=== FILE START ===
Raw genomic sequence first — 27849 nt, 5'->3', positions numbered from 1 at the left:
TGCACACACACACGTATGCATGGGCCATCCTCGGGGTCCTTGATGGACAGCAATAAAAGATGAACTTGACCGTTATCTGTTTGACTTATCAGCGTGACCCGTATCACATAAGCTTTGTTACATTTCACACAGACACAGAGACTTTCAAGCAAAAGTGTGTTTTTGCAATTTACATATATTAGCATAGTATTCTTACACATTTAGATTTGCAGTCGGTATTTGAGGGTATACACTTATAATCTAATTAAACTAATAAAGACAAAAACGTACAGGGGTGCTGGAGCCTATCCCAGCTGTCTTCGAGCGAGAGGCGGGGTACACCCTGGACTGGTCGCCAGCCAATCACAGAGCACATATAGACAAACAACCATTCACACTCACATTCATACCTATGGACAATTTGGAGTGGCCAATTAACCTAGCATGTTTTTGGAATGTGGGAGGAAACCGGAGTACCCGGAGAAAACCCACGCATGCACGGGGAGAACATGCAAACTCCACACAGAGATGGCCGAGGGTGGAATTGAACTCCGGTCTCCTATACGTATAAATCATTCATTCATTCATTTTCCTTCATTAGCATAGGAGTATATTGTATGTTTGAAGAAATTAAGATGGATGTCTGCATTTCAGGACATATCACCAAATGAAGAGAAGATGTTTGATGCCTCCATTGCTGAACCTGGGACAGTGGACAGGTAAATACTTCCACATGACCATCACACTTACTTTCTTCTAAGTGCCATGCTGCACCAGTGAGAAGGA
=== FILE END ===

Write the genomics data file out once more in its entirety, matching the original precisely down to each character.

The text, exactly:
Raw genomic sequence first — 27849 nt, 5'->3', positions numbered from 1 at the left:
TGCACACACACACGTATGCATGGGCCATCCTCGGGGTCCTTGATGGACAGCAATAAAAGATGAACTTGACCGTTATCTGTTTGACTTATCAGCGTGACCCGTATCACATAAGCTTTGTTACATTTCACACAGACACAGAGACTTTCAAGCAAAAGTGTGTTTTTGCAATTTACATATATTAGCATAGTATTCTTACACATTTAGATTTGCAGTCGGTATTTGAGGGTATACACTTATAATCTAATTAAACTAATAAAGACAAAAACGTACAGGGGTGCTGGAGCCTATCCCAGCTGTCTTCGAGCGAGAGGCGGGGTACACCCTGGACTGGTCGCCAGCCAATCACAGAGCACATATAGACAAACAACCATTCACACTCACATTCATACCTATGGACAATTTGGAGTGGCCAATTAACCTAGCATGTTTTTGGAATGTGGGAGGAAACCGGAGTACCCGGAGAAAACCCACGCATGCACGGGGAGAACATGCAAACTCCACACAGAGATGGCCGAGGGTGGAATTGAACTCCGGTCTCCTATACGTATAAATCATTCATTCATTCATTTTCCTTCATTAGCATAGGAGTATATTGTATGTTTGAAGAAATTAAGATGGATGTCTGCATTTCAGGACATATCACCAAATGAAGAGAAGATGTTTGATGCCTCCATTGCTGAACCTGGGACAGTGGACAGGTAAATACTTCCACATGACCATCACACTTACTTTCTTCTAAGTGCCATGCTGCACCAGTGAGAAGGA